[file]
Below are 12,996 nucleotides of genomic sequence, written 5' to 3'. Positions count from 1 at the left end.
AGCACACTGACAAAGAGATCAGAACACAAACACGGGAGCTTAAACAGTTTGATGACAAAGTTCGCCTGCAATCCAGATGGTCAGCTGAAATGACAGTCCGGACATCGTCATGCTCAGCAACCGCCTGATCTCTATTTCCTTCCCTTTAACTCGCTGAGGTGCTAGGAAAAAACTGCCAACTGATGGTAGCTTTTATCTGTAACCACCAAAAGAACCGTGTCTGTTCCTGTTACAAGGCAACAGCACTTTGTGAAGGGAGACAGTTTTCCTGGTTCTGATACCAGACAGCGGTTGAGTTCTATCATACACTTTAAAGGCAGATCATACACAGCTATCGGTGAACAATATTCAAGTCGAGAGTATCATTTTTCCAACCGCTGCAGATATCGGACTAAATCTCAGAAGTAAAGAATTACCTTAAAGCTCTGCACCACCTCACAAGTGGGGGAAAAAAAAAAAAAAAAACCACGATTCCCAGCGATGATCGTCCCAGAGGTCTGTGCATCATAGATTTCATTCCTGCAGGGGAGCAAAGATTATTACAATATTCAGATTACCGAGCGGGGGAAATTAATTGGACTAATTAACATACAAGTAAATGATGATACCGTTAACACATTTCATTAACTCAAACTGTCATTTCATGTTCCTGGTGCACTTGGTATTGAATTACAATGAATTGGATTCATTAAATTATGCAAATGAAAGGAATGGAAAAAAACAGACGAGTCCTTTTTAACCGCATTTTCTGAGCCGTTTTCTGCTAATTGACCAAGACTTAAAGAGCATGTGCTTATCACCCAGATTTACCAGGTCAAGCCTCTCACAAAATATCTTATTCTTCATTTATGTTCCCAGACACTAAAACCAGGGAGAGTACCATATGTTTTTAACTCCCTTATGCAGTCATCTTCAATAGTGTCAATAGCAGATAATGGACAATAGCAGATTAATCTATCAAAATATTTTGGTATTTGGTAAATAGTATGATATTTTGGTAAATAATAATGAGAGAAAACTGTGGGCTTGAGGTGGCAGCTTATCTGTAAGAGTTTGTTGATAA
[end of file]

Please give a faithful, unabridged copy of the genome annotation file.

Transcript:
Below are 12,996 nucleotides of genomic sequence, written 5' to 3'. Positions count from 1 at the left end.
AGCACACTGACAAAGAGATCAGAACACAAACACGGGAGCTTAAACAGTTTGATGACAAAGTTCGCCTGCAATCCAGATGGTCAGCTGAAATGACAGTCCGGACATCGTCATGCTCAGCAACCGCCTGATCTCTATTTCCTTCCCTTTAACTCGCTGAGGTGCTAGGAAAAAACTGCCAACTGATGGTAGCTTTTATCTGTAACCACCAAAAGAACCGTGTCTGTTCCTGTTACAAGGCAACAGCACTTTGTGAAGGGAGACAGTTTTCCTGGTTCTGATACCAGACAGCGGTTGAGTTCTATCATACACTTTAAAGGCAGATCATACACAGCTATCGGTGAACAATATTCAAGTCGAGAGTATCATTTTTCCAACCGCTGCAGATATCGGACTAAATCTCAGAAGTAAAGAATTACCTTAAAGCTCTGCACCACCTCACAAGTGGGGGAAAAAAAAAAAAAAAAACCACGATTCCCAGCGATGATCGTCCCAGAGGTCTGTGCATCATAGATTTCATTCCTGCAGGGGAGCAAAGATTATTACAATATTCAGATTACCGAGCGGGGGAAATTAATTGGACTAATTAACATACAAGTAAATGATGATACCGTTAACACATTTCATTAACTCAAACTGTCATTTCATGTTCCTGGTGCACTTGGTATTGAATTACAATGAATTGGATTCATTAAATTATGCAAATGAAAGGAATGGAAAAAAACAGACGAGTCCTTTTTAACCGCATTTTCTGAGCCGTTTTCTGCTAATTGACCAAGACTTAAAGAGCATGTGCTTATCACCCAGATTTACCAGGTCAAGCCTCTCACAAAATATCTTATTCTTCATTTATGTTCCCAGACACTAAAACCAGGGAGAGTACCATATGTTTTTAACTCCCTTATGCAGTCATCTTCAATAGTGTCAATAGCAGATAATGGACAATAGCAGATTAATCTATCAAAATATTTTGGTATTTGGTAAATAGTATGATATTTTGGTAAATAATAATGAGAGAAAACTGTGGGCTTGAGGTGGCAGCTTATCTGTAAGAGTTTGTTGATAA